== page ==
Intervenor: vol. 27, no. 1 - 2, January - June 2002

Pollution Prevention Options To Incineration

Dioxins and furans, and mercury have been shown to have dramatic negative effects on the health of humans and wildlife, even when present in the environment in very small concentrations. Since they are currently present in the environment at levels that threaten the well-being of humans and wildlife, most government jurisdictions have set a goal of virtual elimination of the discharge of these substances from human activities.

Incineration is a significant source of these toxics substances, and in May 2001, the Canadian Council of Ministers of the Environment (CCME) agreed to Canada-wide Standards (CWS) for emissions of dioxins and furans from incinerators. As part of this agreement, pollution prevention methods were agreed to as the preferred means of moving toward the virtual elimination of the emission of dioxins and to furans. The pollution prevention strategies that were to be investigated were waste diversion initiatives, waste segregation initiatives, combustion control, and alternative disposal or treatment technologies.

CELA undertook research for the first two of these issues: waste diversion initiatives and waste segregation initiatives. The research covered pollution prevention approaches for municipal solid waste (MSW) incineration, hazardous waste incineration, sewage sludge incineration, and biomedical waste incineration. In particular, the focus was on finding examples of regulatory initiatives in Canada, the United States, and Europe focused on pollution prevention.

The research found that while there are scattered efforts at pollution prevention going on in Canada, there are many areas such as producer stewardship initiatives in Europe or toxics reduction legislation and mercury bans in the United States, where Canada lags behind and could be doing a lot more (see Related Information below).

For MSW incineration, pollution prevention measures include legislation to retrieve products containing substances before they reach the municipal waste stream, legislation to reduce polyvinyl chloride (PVC) waste, producer stewardship arrangements that place responsibility for the fate of end-of-life products with the product's producer, and general reductions in the overall municipal waste stream.

For hazardous waste incineration, the most significant pollution prevention measures are toxics use reduction laws and clean production initiatives. These measures are beneficial beyond limiting the amounts of hazardous waste going to incinerators because they reduce the presence of toxic substances in the environment from the source. Toxics use reduction laws include elements such as targets for reducing the use of toxic substances and the amount of hazardous waste generated; toxics use reduction plans for facilities; educational and training programs, and funding assistance. Clean production initiatives cover all components of a product from concept to design to manufacturing and eventual fate, while trying to increase the recyclability and reduce the toxic substances content of products.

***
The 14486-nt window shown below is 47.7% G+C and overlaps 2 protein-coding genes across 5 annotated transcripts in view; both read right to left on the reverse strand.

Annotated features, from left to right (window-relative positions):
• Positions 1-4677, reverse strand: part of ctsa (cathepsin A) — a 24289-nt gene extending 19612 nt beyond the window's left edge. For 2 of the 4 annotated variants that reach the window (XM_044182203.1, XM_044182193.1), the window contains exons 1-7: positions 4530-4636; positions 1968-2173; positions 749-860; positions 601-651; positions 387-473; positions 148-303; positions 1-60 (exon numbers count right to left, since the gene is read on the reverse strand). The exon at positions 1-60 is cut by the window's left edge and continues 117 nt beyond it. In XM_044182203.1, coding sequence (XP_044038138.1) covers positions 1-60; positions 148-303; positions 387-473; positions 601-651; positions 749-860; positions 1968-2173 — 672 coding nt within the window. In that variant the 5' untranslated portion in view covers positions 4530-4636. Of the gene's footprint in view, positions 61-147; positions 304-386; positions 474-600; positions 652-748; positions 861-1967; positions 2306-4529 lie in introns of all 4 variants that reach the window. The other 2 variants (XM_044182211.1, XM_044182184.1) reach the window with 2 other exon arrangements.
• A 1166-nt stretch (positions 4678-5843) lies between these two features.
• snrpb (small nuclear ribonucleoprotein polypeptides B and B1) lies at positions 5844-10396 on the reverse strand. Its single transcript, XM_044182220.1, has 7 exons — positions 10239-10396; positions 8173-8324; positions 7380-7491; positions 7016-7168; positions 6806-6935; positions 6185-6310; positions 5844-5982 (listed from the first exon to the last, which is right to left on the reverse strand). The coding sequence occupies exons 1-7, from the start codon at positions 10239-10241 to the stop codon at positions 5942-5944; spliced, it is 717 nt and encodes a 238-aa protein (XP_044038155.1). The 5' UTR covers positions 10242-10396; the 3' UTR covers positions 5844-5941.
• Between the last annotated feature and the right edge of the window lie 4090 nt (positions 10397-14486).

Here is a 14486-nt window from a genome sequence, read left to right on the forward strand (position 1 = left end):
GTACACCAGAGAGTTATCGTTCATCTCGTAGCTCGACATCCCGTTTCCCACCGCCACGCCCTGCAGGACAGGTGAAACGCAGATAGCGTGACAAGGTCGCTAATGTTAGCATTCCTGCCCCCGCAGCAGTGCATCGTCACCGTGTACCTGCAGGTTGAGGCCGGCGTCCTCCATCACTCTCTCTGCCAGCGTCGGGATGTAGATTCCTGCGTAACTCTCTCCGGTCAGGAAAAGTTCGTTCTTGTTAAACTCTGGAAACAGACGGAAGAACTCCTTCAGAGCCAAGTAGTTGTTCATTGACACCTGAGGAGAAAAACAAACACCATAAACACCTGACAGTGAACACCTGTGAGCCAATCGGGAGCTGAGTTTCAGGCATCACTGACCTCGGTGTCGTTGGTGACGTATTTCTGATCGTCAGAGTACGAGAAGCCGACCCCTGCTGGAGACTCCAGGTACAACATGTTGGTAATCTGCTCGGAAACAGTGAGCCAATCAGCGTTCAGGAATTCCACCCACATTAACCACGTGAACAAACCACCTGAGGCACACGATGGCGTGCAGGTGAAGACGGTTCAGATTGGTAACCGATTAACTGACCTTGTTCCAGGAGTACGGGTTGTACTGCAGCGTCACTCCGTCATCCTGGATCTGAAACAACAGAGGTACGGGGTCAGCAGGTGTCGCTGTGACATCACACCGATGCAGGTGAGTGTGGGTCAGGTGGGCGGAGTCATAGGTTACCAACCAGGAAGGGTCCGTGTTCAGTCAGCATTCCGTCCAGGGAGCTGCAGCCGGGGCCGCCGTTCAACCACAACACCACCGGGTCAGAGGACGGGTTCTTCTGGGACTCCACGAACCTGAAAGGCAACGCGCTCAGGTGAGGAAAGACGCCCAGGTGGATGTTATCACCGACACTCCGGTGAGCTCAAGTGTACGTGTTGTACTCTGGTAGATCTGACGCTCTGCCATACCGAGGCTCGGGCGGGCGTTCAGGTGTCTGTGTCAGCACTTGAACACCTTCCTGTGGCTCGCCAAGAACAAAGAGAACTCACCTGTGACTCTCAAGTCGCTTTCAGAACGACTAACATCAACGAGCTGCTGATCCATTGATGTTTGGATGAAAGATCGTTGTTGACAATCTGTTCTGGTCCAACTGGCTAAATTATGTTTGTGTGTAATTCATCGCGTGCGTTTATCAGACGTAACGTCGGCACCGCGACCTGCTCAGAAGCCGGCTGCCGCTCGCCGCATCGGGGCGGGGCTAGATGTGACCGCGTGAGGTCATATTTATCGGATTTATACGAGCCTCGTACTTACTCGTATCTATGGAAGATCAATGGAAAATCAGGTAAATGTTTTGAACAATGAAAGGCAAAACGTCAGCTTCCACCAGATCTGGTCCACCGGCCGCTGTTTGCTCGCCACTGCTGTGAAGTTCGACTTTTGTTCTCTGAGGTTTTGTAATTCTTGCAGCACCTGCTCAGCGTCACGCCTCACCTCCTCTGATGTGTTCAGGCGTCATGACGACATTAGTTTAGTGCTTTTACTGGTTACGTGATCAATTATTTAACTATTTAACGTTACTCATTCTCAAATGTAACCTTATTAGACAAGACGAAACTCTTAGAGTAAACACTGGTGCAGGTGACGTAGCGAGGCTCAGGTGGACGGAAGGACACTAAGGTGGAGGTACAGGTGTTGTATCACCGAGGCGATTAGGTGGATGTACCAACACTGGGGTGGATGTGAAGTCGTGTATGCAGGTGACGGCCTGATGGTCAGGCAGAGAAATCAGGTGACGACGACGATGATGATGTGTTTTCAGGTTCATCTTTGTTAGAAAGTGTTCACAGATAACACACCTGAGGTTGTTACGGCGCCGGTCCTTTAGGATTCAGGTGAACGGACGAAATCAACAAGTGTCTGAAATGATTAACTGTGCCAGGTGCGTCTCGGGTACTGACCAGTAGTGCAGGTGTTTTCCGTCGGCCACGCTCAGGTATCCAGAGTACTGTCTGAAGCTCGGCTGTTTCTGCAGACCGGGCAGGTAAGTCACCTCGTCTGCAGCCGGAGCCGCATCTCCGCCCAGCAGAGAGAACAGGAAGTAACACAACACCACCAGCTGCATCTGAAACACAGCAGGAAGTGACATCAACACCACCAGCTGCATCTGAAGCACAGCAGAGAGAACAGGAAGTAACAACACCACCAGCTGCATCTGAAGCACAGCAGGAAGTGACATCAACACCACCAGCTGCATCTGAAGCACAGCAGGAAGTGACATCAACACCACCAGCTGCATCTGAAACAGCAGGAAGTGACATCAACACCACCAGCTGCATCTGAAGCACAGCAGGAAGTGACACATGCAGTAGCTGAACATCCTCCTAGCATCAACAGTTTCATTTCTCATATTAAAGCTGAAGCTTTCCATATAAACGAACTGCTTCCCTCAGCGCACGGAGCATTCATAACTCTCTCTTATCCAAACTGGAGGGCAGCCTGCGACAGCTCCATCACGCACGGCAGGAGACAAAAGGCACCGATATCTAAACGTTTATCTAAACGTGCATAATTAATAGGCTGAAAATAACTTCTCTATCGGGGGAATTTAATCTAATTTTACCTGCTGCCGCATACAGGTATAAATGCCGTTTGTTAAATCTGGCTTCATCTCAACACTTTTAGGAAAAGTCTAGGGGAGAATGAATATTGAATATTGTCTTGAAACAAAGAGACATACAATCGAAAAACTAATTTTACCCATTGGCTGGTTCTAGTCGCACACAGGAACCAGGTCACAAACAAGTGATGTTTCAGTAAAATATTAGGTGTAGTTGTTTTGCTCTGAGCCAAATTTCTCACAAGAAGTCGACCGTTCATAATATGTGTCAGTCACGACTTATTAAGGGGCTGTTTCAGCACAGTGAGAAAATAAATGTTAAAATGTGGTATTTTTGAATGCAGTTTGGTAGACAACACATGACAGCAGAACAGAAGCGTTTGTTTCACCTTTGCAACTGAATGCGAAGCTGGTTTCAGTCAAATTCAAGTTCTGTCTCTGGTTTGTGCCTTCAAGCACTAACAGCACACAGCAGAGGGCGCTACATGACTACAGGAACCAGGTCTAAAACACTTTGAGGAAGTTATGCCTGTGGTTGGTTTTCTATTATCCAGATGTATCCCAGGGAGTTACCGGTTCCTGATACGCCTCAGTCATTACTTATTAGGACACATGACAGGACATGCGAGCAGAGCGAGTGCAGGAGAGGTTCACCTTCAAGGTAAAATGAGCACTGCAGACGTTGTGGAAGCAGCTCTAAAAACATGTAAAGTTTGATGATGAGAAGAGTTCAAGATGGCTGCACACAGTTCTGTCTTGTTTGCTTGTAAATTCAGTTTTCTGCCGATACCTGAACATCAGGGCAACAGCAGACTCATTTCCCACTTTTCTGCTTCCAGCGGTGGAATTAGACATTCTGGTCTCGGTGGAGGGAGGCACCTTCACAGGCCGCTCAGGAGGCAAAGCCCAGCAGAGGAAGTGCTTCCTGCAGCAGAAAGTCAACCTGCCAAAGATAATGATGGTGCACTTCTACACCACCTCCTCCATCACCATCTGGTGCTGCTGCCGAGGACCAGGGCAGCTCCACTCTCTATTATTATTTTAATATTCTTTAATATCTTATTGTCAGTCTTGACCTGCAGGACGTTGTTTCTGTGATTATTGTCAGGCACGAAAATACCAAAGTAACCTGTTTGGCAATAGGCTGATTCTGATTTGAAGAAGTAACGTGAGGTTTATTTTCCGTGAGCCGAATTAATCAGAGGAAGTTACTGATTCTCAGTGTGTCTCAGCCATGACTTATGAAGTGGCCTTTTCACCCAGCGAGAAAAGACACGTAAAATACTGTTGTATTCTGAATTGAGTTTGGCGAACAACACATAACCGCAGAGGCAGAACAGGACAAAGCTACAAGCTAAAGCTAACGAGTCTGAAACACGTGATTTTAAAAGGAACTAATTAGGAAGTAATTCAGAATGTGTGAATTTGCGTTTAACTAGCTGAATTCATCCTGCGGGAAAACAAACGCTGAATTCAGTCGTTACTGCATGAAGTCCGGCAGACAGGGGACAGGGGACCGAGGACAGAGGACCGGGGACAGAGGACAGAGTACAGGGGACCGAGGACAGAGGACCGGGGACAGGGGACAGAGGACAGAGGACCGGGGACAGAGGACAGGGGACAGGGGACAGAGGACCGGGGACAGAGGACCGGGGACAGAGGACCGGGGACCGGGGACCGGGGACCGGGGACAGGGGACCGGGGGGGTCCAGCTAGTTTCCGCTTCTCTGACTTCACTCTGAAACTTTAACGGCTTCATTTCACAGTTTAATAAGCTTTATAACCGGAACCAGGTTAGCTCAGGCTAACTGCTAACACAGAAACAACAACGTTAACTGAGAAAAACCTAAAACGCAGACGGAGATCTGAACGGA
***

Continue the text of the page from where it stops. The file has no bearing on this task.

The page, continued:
In the case of sewage sludge incineration, many municipalities have been closing sewage sludge incinerators or imposing sewer use bylaws that define limits on concentrations of substances discharged into sewer systems. However, the main alternative to incineration, land application of sewage sludge, then becomes the end point of hazardous materials remaining in the sludge. In order to remedy this danger, some jurisdictions have taken the further step of getting dischargers to the sewers to eliminate or reduce their use of mercury-containing items and of dioxins and furans precursors.

Finally, there are many current initiatives to reduce or eliminate biomedical waste incineration. These range from efforts to ban mercury from hospitals and health facilities except for certain critical uses where substitutes aren't yet available, to increasing efforts to reduce or eliminate PVC or chlorine containing products, known to be sources of dioxins and furans when incinerated, from health facilities through substituting alternative materials where possible. There are also efforts to reduce the incineration of biomedical wastes to the absolute minimum of pathological wastes that cannot currently be otherwise treated, and even here, technological advances in non-incineration technologies are beginning to provide safer alternatives to incineration.

CELA was an active participant throughout the CWS process and continues this level of participation through the incineration multi-stakeholder advisory group (IMAG) as the CCME explores pollution prevention options available to address incineration. The IMAG process is using CELA's research as a basis to develop pollution prevention recommendations to supplement the emissions standards for incinerators that have already been adopted by the CCME. Between last October and the end of May, this committee has held sixteen two-hour conference calls to hammer out recommendations for action by the federal, provincial, territorial, and municipal governments. It is expected that these recommendations will be sent to the CCME sometime this summer.

The full report, Pollution Prevention Alternatives to Incineration, describes these initiatives in greater detail, including links to many of the initiatives, (see Related Information below)
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Lisa McShane is a researcher at CELA
John Jackson is an environmental consultant and CELA Board Member